1. Have a schedule and a timetable.
2. Make detailed list of things to do, and tick them off. Create precise and manageable goals. Rather than, ‘write chapter 3’, plan to finish the first paragraph by 11am, with these bullet points to cover… It doesn’t matter if it takes slightly more time; having small manageable deadlines will make me work much better!
3. Have scheduled breaks and make the most of them.
4. Go somewhere to work: go to the library by 9am. Have a library crawl (one page written in each library) if necessary!
5. Have Sundays off to do my own thing: whether’s it’s music, listening to new stuff, blogging about my own thing, reading, etc.
6. If I’m feeling uninspired, take a 20 minute break in a coffee shop with an espresso, then make a new plan, and get back into it. Don’t pretend to be working when you’re actually just checking Facebook, or staring blankly at a page, and three hours later you’re still doing nothing.
Some books tied with string in the Bodleian…
7. Make sure I’m comfortable where I’m working. Get the desk-to-chair ratio right. For example: the Duke Humfrey’s reading room in the Old Bod is beautiful, but the tables are too high for the chairs! The Gladstone Link looks like an underground set from Doctor Who, but the chairs are the right height and shape for the tables. Working with neck ache and back ache is just going to make things harder.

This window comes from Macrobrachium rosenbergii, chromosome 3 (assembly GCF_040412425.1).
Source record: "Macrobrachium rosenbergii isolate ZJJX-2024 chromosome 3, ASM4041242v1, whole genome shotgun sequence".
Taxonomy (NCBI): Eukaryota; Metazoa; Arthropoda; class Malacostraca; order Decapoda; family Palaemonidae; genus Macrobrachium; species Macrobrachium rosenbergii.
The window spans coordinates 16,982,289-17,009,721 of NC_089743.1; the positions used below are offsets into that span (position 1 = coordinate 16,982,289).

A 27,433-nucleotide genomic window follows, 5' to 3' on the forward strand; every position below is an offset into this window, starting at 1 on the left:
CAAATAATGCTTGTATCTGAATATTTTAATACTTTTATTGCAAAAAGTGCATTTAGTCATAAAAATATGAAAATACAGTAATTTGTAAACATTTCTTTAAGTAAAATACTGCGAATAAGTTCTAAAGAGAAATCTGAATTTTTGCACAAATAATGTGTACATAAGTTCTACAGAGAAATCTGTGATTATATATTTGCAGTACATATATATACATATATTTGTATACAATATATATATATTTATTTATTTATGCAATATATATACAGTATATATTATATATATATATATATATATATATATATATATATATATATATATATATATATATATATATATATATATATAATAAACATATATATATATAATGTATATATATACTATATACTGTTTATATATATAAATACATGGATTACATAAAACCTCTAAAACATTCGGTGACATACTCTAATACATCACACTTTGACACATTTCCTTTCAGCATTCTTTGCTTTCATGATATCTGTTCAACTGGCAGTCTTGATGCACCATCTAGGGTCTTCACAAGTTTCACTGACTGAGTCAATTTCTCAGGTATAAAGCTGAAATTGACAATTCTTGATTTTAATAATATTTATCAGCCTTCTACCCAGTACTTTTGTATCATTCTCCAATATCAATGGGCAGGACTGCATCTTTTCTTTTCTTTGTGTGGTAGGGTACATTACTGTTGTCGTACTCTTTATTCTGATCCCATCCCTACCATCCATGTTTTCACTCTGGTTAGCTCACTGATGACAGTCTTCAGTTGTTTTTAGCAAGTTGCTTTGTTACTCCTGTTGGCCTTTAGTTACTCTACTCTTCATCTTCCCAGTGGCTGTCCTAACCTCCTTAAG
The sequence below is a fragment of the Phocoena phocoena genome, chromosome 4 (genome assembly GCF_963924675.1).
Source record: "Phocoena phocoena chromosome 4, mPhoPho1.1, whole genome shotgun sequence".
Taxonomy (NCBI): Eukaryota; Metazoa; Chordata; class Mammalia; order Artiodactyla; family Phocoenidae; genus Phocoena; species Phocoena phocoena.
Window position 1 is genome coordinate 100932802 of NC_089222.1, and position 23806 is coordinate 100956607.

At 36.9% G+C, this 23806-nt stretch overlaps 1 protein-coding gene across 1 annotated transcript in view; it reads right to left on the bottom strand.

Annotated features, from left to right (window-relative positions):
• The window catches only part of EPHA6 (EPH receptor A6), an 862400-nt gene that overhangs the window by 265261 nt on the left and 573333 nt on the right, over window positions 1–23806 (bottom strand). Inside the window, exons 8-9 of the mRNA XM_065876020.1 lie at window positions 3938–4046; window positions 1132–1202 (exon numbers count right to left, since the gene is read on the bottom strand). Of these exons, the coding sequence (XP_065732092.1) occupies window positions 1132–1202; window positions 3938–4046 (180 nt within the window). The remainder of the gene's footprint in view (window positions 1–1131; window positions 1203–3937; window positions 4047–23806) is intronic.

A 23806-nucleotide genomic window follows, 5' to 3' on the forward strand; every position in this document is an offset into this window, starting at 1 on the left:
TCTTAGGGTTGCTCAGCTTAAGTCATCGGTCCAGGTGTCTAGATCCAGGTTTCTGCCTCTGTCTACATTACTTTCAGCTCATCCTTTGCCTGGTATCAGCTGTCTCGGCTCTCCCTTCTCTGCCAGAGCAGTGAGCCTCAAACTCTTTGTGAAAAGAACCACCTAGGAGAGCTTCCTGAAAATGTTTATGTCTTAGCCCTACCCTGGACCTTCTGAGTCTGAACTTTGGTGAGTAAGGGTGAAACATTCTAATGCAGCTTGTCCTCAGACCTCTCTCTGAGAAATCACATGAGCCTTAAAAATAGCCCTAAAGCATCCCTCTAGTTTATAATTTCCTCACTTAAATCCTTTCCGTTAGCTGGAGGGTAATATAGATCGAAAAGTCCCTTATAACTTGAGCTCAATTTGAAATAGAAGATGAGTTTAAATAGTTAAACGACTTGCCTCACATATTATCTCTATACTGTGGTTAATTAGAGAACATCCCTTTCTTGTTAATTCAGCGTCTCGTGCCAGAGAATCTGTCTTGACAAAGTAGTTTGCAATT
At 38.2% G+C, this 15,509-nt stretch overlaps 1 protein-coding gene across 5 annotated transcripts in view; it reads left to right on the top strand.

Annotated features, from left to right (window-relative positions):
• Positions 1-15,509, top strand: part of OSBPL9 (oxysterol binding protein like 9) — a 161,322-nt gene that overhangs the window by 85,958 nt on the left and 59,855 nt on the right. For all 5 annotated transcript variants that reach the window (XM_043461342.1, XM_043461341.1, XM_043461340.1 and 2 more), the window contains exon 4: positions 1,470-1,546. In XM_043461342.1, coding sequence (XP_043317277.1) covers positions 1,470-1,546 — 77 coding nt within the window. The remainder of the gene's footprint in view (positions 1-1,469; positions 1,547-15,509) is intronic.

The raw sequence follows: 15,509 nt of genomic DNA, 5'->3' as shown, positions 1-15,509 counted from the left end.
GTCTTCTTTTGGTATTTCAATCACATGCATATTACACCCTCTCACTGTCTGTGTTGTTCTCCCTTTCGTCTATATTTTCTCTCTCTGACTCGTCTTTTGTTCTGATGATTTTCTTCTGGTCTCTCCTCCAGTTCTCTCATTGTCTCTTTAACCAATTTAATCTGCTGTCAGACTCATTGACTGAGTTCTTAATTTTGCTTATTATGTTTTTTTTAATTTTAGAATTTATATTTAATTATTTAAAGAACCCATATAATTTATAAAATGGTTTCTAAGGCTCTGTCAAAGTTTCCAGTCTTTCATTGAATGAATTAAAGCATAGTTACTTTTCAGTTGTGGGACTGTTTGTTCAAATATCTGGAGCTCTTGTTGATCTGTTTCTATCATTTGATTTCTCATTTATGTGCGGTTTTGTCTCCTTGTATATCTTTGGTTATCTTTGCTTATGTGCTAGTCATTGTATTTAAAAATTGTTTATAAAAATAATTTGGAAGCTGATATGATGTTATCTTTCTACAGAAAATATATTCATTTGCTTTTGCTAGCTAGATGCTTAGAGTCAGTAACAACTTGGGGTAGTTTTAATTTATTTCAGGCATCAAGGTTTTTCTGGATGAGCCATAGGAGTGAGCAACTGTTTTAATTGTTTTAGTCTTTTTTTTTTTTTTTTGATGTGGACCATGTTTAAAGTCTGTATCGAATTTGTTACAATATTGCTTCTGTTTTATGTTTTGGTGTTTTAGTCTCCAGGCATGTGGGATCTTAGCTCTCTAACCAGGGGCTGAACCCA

8. Plan lunch and meals in advance, or you end up eating dry cereal at 10pm wondering how you’ve become a cat lady prematurely when you don’t have any cats, or even like cats, and are only 22.
9. Make time for yourself to get away from your work. Little breaks help work productivity in the long run.
10. Have regular chats with people, or you’ll end up crazy, irrational, and unmotivated. Loneliness kills creativity!
11. Although I’m interested in my topic now, two years down the line I probably won’t be. Have small academic goals to focus on, to encourage research: publishing a paper, giving a talk, etc. Get motivated.